Holiday times can be tough at a newspaper. Local governments are regulated to basic housekeeping. Regular sources are taking vacations. Even the crime beat can get a bit light — it’s like the dealers and the thieves pump the brakes just a little during that lull between the Yuletide and the calendar change.

What separates a good newspaper from a great newspaper is how we fill that space — and deliver to you the best content possible, even when the news cycle is a bit slow.

After an afternoon of banter about the merits of the late Ray Combs’ run on Family Feud, my editor tasked me the ultimate space-filler — rank the top five game show hosts of all time:

1 (tie). Bob Barker. Listen, while Bob Barker’s longevity calling the numbers on the Plinko board is an achievement in itself, his overall swagger and unwavering support of animals propels him to the top. Barker could be funny, he could be stern, but most importantly, he could be heartwarming. How many of us, on a sick day from school, would watch Bob hold that pin-thin microphone while a married mother of five from Duluth spun the wheel for a vacation to Hawaii? How many of us would blush when their grandmas would gush about how handsome Barker is, all these years later? “Happy Gilmore,” anyone? If you’re talking game show hosts, Barker did more than command the game, he commanded our culture.

1 (tie). Alex Trebek. Ok, so I lied here — No. 1 is a tie. Like Barker, Trebek’s decorum hosting Jeopardy made him more than a game show host — he became the game show host. What other game show became a Saturday Night Live sketch? What other game show has been an integral part of a movie, such as “White Men Can’t Jump?” Alex Trebek’s deadpan wit, his firm yet fair handling of wrong answers and late buzz-ins, and his correct pronunciation of all words that tie my tongue just reading it — that made him great. Though he was Canadian, Trebek is a national icon. It’s a pity 2020 took him from us, too.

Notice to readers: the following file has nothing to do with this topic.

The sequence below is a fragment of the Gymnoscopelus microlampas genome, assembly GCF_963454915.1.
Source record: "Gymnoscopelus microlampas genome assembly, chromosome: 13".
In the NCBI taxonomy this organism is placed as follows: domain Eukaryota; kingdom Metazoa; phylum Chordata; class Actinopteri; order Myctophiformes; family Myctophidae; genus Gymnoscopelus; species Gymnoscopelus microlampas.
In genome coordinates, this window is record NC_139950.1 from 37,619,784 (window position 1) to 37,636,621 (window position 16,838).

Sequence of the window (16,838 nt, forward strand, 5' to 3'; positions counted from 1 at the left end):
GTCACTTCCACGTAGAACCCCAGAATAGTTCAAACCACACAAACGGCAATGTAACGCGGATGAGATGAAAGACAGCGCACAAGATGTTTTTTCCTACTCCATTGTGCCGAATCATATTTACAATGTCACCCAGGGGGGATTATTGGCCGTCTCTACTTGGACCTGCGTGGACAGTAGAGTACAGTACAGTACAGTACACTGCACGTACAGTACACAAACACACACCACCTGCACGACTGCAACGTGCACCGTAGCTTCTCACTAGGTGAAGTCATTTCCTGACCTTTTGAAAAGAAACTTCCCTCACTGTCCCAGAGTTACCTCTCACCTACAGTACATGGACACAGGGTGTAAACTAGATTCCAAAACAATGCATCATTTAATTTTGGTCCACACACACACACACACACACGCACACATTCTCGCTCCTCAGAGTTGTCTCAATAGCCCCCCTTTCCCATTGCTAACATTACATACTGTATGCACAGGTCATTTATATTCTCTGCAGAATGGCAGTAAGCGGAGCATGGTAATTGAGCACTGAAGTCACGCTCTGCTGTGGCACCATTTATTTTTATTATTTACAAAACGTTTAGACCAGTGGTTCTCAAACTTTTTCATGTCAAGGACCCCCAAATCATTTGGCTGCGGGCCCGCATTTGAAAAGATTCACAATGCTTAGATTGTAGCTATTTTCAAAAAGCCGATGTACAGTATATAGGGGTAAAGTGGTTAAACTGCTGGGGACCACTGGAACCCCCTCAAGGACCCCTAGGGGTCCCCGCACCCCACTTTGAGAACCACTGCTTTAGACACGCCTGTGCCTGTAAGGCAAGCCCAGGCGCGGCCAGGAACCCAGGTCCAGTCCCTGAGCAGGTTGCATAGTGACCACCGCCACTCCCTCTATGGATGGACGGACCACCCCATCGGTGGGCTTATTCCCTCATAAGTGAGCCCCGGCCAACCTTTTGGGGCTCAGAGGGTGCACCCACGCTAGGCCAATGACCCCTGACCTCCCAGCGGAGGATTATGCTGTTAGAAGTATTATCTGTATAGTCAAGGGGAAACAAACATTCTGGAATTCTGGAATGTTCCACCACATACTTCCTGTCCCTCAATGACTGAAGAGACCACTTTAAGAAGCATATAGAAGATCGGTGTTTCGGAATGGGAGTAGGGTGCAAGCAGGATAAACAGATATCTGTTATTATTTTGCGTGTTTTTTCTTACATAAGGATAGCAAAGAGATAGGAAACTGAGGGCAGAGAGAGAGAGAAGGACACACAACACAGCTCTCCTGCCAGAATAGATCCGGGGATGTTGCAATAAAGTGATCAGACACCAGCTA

3. Steve Harvey. A West Virginia dude, Harvey is proof you can make something of yourself, no matter where you’re from. Unlike other game shows, Family Feud is a team effort — and the more contestants, the better a host has to play off the group dynamic. In way, a good Family Feud host has to be a good family counselor — they have to be able to handle those dynamics in the blink of an eye. Harvey, who has had one of the longest tenures on the show, has proven time and again, not only can he handle any family who takes the stage, he can do it with a laugh.

4. Tom Bergeron. If the old adage is, “those who can’t do, teach” then Bergeron’s motto ought to be, “those who can’t perform, host.” Bergeron is a professional host, helming “America’s Funniest Home Videos” and formerly “Dancing with The Stars.” But it’s his work on Hollywood Squares that puts him up there. The key to being a good Hollywood Squares host is crowd control — and when the crowd is such powerhouse personalities like Whoopi Goldberg and Martin Mull, it’s easy to get run over. During his six-year run on the show, Bergeron commanded the stage time and again, allowing the stars to perform while remaining in charge of the game.

5. Pat Sajak. I have been told by my editor to put Sajak in, despite the fact I find his manner grating and his hair is terrible. Vanna White would make a much better host of Wheel of Fortune. But, as I understand it, many people like Pat Sajak. Then again, the Ford Edsel is perfect proof that the taste of the masses does not always translate into success.

Bonus pick: Chuck Woolery. Woolery had hosted about every game show around — he was the first host of Wheel of Fortune and also hosted Love Connection, Scrabble and Lingo on the Game Show Network. With such depth and versatility, Woolery is a good game show host. He’s also a hometown boy, too, though he doesn’t seem to say too much about it.

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